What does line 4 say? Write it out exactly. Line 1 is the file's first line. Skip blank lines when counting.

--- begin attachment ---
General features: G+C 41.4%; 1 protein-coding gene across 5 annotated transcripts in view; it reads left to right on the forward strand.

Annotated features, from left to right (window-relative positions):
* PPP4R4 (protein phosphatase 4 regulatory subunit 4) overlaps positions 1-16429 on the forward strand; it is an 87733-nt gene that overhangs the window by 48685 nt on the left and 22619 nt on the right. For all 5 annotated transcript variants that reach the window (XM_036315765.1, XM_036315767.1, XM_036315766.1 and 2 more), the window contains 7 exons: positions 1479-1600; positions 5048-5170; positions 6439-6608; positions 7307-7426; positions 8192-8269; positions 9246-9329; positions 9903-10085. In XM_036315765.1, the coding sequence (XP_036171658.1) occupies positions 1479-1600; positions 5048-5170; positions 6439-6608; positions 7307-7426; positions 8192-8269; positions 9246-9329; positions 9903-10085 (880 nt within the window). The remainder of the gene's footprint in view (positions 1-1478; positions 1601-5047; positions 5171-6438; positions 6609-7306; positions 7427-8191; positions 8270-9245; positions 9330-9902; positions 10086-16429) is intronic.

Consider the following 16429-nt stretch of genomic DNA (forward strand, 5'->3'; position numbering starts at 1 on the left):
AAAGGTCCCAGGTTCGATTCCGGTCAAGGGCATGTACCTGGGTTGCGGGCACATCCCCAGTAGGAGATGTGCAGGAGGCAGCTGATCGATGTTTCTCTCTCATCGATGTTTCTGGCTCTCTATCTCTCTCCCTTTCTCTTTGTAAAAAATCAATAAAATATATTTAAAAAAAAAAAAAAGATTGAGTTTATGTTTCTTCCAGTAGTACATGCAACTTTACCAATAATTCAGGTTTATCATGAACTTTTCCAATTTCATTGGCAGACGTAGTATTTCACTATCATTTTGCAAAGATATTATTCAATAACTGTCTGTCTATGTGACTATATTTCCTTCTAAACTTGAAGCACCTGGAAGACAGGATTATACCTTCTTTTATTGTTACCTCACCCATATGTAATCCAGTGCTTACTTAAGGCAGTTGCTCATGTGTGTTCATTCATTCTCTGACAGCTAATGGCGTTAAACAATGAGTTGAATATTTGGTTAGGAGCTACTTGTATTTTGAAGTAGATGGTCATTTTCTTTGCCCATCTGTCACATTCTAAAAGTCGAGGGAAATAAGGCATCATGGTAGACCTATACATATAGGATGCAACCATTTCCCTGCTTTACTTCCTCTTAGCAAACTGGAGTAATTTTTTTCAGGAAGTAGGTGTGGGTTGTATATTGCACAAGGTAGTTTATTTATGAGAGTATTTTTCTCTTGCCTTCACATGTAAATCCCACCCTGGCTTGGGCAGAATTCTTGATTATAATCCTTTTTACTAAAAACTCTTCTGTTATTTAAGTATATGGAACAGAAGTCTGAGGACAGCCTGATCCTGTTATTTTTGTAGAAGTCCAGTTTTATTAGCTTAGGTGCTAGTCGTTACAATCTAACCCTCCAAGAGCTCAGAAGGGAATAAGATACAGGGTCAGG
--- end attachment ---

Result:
Consider the following 16429-nt stretch of genomic DNA (forward strand, 5'->3'; position numbering starts at 1 on the left):